A dancer herself, Kerry Turner is in an excellent position to write about the professional aspects of dance in this historical fiction set mostly  in a tumultuous Russia between 2014 and 2017 with a postscript in Paris in 1920.

Her fictional hero and heroines are woven into the documented story of the Romanov ballet company, dancers to the Tsar. While there is considerable sympathy for the dancers and the art of ballet, the author does not flinch from the excesses of life in the Imperial orbit.

Barbie speaks with Kerri Turner about The Last Days of the Romanov Dancers
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Diane Armstrong – The Collaborator

Fiction HQ, Australia 2019

This historical novel is based on the life and deeds of Rezsö Kasztner, a controversial figure who saved over a thousand Hungarian Jews on a rescue train in 1944.

His fictional equivalent is Miklós Nagy and much of the detail is imagined but the significant plot details are taken from history including the meetings with Nazis Eichmann and Becher.

Diane Armstrong talks about The Collaborator
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Pamela Cook – Cross My Heart

Wildwords Publishing (independent), 2019

Known for her rural romance fiction, with this fifth novel, Cross My Heart,  Pamela Cook moves into new territory. Not only is the subject matter different, the book is also independently published.

The story explores the inter-generational consequences of child sexual abuse. Two promises made in adolescence and young womanhood drive the plot – one to keep a terrible secret and the other to take on the foster-mothering of her friend’s child should the need arise.

Barbie speaks with Pamela Cook about Cross My Heart
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Andrew Fuller – Your best life at any age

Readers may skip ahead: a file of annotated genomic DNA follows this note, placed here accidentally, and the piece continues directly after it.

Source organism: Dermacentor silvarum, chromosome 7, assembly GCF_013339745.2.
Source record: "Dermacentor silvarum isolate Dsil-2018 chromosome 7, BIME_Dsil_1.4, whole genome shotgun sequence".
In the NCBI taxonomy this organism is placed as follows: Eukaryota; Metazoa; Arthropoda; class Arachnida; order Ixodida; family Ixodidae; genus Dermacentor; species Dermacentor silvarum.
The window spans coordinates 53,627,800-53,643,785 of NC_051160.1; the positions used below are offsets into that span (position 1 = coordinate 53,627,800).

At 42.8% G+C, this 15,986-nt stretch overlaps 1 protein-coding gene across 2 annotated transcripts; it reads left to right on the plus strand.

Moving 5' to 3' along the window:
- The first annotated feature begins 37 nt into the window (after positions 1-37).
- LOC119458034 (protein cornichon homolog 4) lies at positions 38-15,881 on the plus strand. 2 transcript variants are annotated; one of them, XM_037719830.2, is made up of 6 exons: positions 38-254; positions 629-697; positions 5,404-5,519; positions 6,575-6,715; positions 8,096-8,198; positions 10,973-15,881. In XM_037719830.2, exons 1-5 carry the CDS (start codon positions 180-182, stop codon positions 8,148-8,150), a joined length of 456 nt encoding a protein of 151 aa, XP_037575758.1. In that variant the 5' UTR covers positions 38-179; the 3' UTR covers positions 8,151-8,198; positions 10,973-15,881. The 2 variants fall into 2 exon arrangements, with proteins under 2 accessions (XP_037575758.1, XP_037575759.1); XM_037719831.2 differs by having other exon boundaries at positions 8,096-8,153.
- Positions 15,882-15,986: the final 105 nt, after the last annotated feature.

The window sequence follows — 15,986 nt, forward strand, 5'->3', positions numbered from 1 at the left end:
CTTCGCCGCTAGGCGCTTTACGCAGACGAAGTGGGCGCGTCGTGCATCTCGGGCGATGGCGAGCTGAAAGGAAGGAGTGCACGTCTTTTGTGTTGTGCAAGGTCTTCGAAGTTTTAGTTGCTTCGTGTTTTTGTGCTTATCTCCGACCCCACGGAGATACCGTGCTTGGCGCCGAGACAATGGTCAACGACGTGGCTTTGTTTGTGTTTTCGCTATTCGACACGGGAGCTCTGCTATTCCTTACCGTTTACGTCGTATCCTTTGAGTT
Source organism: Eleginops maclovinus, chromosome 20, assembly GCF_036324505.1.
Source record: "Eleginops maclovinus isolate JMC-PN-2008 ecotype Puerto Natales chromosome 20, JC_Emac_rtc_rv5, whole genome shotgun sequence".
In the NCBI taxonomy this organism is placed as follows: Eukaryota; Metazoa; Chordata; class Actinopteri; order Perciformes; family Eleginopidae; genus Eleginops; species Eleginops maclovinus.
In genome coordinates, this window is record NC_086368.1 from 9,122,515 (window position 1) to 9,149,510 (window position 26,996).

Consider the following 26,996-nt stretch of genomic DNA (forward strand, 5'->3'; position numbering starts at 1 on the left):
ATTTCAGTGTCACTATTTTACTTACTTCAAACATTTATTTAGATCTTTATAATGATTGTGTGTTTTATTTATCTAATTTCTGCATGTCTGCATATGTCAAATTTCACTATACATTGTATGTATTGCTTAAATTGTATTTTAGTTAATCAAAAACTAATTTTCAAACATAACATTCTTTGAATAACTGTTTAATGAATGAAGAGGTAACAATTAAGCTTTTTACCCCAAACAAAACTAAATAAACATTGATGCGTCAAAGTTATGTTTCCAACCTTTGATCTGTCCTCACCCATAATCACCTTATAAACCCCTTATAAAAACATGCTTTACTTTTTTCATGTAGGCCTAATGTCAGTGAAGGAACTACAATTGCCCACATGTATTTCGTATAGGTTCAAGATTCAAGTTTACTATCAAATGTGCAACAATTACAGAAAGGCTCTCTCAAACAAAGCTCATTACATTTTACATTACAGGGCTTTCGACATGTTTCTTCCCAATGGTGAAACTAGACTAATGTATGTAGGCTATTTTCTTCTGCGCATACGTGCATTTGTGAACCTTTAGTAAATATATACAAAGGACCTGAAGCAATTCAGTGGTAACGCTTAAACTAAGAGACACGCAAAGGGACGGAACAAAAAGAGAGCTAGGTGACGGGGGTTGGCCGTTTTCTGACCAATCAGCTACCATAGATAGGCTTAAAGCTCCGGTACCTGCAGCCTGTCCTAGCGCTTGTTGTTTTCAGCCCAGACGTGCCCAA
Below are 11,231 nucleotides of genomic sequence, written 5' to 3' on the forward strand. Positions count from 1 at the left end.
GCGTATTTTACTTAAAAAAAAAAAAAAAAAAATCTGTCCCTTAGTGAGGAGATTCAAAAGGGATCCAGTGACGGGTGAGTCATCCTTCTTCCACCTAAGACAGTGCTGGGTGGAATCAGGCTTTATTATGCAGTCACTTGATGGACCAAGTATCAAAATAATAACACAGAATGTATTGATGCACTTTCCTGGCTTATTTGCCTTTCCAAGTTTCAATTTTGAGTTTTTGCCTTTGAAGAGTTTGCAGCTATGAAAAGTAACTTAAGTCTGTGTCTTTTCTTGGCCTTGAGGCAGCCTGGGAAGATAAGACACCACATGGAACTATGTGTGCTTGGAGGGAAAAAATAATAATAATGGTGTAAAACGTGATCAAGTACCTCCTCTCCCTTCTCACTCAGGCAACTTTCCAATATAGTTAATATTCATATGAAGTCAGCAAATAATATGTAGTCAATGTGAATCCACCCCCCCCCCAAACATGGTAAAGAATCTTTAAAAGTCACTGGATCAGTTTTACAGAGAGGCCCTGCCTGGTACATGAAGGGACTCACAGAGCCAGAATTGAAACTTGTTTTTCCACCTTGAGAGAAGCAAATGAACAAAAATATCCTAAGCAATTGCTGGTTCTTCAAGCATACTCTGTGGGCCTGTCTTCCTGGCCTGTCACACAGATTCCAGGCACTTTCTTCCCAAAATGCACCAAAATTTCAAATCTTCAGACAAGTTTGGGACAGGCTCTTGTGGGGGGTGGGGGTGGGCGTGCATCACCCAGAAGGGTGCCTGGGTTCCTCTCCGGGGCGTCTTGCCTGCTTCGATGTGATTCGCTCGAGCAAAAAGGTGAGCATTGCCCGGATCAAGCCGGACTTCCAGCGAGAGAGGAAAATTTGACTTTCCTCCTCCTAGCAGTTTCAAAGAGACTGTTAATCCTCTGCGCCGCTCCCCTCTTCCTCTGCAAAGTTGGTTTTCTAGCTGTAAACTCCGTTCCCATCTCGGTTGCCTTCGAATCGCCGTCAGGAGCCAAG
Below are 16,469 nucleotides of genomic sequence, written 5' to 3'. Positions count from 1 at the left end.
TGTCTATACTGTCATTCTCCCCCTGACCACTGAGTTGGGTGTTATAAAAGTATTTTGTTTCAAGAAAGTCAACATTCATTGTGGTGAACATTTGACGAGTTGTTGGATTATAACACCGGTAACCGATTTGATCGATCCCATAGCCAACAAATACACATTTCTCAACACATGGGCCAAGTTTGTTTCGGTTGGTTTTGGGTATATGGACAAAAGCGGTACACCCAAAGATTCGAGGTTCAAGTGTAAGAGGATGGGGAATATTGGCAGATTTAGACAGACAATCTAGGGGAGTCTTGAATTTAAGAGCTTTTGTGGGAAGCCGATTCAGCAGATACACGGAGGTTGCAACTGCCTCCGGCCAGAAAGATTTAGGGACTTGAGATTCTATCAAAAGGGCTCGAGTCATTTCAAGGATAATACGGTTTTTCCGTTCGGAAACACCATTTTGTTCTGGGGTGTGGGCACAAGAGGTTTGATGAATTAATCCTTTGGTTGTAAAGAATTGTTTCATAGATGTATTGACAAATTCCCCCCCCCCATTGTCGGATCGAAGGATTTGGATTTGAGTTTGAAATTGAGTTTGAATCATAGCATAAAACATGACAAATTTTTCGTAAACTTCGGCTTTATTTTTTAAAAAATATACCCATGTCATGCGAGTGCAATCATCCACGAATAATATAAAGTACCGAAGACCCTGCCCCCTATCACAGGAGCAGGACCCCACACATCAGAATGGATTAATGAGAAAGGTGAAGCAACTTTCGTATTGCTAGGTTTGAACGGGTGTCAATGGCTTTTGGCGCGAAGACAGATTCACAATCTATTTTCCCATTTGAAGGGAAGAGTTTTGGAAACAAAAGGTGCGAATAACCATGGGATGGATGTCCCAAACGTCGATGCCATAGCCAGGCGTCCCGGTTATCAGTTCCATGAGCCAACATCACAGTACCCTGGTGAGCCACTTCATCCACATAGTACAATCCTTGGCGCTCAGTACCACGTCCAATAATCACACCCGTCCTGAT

How to acknowledge your past, revive your present & realise your future
bad apple press 2019
Andrew Fuller is a Fellow of the Department of Psychiatry and the Department of Learning and Educational Development at the University of Melbourne.

Andrew Fuller’s sympathetic invitation to reflect on our lives and the choices available to us is an absorbing read. After all we are all interested in our ‘selves’, and rightly so, because how else can we expect to make the most of the gift of our lives?

 The book is divided into age groups – the stages of life we pass through if we are fortunate   – and we are advised to perhaps first read our own age bracket and then the ones either side of it – we can see what 500,000 other people have experienced and how we fit into that wealth of life stories. We can also see what we were doing in comparison with others at certain times of life.

Barbie talks to Andrew Fuller about Your Best Life at Any Age
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LJM Owen – The Great Divide

Echo, Australia, 2019

LJM Owen is the Director of the Terror Australis Festival in Cygnet Tasmania and will appear at the festival between 1 and 3 November 2019.

LJ departs from her inter-millenial sleuth series to introduce us to a new hero, Jake Hunter, in a dark tale of decades of child abuse in a small fictitious Tasmanian town called Dunton.

Leaving his police job in Melbourne to escape a personal drama, Jake thinks his posting to Dunton will be a chance for a quiet time to regroup and consider his future, enjoy the peace and mind-space of the rural setting and do some rock climbing.

Barbie talks to LJM Owen about The Great Divide